For one, a common belief says that greater human population density equals more rats. But that doesn't match current findings, Blum said. Researchers found that when humans abandoned spaces, the rats moved in. And the conditions of those spaces mattered--a block of abandoned but maintained houses attracted smaller rodent populations than equivalent areas with overgrown lawns and other upkeep issues.
"There is a relationship between population density and rodent densities here," Blum said. "But it's an inverse one. We're finding hotspots in the city associated with abandonment."
Another early finding deals with the type of risks rat populations present to humans. Blum's team focuses on harmful pathogens rodents might carry and make people sick.
Leptospirosis is a bacterial infection that can result in symptoms ranging from headache to kidney failure and bleeding from the lungs. Humans become infected by drinking or swimming in water tainted by rodent droppings that carry the pathogen.
"If it goes undiagnosed, it can kill you," Blum said.
Among U.S. states, only Hawaii considers the disease a likely threat to public health; notices posted at Hawaii's freshwater ponds, waterfalls and streams advise people of the risk. Otherwise, the disease is mostly considered a problem in the developing world, particularly in tropical areas.
But, Blum and his team's findings deviate from the conventional wisdom. "If you look, it's actually prevalent across the New Orleans landscape," he said. In some areas, up to 30 percent of rats carry the pathogen.
When combined, those two findings--how human behaviors affect where rats actually live and the diseases rats carry--illustrate how the researchers' findings could help protect areas after disasters. The team's findings could provide a factual basis for risk perception.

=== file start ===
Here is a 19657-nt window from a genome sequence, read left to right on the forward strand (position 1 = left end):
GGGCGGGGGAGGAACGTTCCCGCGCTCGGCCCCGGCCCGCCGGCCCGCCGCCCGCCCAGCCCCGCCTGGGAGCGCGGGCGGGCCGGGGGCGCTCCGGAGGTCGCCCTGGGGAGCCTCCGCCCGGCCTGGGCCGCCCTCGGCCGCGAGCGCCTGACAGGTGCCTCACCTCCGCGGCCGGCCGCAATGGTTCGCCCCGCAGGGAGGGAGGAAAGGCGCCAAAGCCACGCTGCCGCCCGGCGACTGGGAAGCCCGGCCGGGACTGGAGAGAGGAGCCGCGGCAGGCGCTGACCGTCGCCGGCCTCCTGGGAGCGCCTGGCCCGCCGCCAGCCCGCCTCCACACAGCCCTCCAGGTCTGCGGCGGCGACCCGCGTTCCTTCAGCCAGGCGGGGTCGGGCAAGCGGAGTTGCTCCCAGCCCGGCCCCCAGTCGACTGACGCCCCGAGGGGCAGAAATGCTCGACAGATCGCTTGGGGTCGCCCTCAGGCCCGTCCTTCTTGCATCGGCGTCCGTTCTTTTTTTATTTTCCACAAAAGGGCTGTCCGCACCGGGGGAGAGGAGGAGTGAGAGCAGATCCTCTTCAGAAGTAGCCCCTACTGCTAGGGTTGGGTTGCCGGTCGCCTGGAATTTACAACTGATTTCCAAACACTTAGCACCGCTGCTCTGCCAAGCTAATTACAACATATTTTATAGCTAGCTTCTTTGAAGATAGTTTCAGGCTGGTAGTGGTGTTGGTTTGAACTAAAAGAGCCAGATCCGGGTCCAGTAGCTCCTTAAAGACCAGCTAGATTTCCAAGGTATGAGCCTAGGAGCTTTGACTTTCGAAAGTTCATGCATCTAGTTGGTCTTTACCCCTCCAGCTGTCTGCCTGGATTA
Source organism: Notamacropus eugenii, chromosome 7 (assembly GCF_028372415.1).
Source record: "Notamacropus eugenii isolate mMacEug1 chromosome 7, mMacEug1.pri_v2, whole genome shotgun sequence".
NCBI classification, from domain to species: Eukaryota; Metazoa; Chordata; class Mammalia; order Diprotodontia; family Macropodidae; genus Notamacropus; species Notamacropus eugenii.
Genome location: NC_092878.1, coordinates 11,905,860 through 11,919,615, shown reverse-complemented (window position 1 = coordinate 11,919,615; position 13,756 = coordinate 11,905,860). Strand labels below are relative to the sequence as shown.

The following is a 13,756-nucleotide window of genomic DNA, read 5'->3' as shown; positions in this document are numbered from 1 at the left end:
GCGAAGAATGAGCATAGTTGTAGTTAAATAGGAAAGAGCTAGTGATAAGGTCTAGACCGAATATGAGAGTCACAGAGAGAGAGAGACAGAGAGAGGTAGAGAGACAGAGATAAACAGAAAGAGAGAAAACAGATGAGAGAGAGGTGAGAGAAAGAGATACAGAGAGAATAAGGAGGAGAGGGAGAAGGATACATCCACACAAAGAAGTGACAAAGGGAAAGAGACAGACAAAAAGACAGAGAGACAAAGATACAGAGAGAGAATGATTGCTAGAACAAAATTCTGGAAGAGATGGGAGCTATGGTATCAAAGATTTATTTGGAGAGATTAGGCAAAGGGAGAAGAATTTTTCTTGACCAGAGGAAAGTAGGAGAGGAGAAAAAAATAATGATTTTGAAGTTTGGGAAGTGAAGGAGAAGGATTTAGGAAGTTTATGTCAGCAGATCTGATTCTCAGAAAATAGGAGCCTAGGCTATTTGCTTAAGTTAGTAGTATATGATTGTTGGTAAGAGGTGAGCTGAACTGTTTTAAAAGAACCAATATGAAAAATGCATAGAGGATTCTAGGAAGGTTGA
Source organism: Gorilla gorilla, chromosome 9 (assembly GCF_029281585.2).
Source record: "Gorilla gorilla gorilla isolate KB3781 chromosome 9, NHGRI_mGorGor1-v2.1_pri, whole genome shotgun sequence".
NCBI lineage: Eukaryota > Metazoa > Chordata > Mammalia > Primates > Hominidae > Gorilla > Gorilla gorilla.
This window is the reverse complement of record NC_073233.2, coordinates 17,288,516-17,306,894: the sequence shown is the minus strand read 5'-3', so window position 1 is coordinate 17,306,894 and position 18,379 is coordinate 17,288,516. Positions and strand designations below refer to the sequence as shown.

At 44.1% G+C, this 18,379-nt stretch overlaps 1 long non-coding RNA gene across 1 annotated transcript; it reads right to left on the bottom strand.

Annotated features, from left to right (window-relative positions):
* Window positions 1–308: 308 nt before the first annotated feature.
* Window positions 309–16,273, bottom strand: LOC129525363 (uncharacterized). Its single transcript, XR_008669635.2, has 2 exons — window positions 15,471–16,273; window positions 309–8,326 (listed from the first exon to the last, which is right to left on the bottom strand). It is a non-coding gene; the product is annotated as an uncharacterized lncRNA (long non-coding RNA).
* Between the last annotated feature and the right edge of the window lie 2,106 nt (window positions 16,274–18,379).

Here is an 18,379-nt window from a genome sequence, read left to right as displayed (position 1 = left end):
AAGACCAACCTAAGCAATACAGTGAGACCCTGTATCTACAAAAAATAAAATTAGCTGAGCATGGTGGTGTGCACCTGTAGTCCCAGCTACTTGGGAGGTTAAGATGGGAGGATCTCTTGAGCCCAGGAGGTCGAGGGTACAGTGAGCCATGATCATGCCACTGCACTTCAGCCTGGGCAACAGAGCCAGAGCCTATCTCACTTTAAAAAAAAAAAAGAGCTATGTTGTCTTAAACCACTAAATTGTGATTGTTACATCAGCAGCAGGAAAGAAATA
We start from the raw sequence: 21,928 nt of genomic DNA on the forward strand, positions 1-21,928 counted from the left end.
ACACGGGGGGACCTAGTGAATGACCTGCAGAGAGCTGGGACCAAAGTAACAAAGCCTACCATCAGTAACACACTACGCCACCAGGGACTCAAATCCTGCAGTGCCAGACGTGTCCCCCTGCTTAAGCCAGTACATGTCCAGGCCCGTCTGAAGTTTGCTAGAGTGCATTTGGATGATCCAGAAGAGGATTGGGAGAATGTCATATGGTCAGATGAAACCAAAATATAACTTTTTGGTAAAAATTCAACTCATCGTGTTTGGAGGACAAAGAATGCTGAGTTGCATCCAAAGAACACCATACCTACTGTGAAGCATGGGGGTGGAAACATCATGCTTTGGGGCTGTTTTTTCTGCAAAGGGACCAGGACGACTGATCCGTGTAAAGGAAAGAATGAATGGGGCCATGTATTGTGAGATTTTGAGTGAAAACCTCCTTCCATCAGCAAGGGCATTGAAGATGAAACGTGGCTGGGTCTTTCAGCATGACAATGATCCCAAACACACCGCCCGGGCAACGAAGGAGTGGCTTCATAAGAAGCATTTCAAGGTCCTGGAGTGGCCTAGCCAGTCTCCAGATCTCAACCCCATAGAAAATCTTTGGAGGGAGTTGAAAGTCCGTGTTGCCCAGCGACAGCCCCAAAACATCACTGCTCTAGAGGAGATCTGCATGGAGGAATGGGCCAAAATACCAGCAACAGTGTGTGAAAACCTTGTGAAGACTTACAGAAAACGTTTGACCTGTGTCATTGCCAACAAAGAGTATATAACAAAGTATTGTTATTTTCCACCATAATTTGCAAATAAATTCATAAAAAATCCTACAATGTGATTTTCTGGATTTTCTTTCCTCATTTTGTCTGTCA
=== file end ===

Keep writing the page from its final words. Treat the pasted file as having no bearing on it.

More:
The 'Rodent-Trapping Team'
Much of the research team's work involves analyzing rodent data gathered from other sources. The scientists have call logs to city services reporting rodent sightings that show a steady decline from a high in 2006.
"Either people are seeing fewer, or they've gotten used to them," Blum said.
The researchers used those logs as a starting point for their work nearly nine years ago. But getting the best data on the current rodent population and pathogen levels requires getting out into the field, and that poses a challenge in post-Katrina New Orleans, which saw a steady stream of scientists and engineers come through after the hurricane.
"These communities are very well-researched, and they're not exactly eager to be studied again," Blum said.
To help gain residents' trust and cooperation, the researchers run an operation that is deeply embedded in the community. Many of the project's researchers and workers are from New Orleans. They don "Rodent-Trapping Team" t-shirts with big rat logos on the front and go door-to-door explaining what they're doing and asking for access to yards and other private spaces.
That's just one step in the process, though. Rats, as it turns out, are incredibly smart and difficult to trap. On occasion, the researchers experiment with baits and methods to catch rats, but mostly they put in time. For three months in the summer and three months in the winter, they trudge through study areas collecting traps, baiting new ones and collecting data.
And, in this research environment, it's cause for celebration when they find a rat.
"All I can say is I've got some great graduate students," Blum said.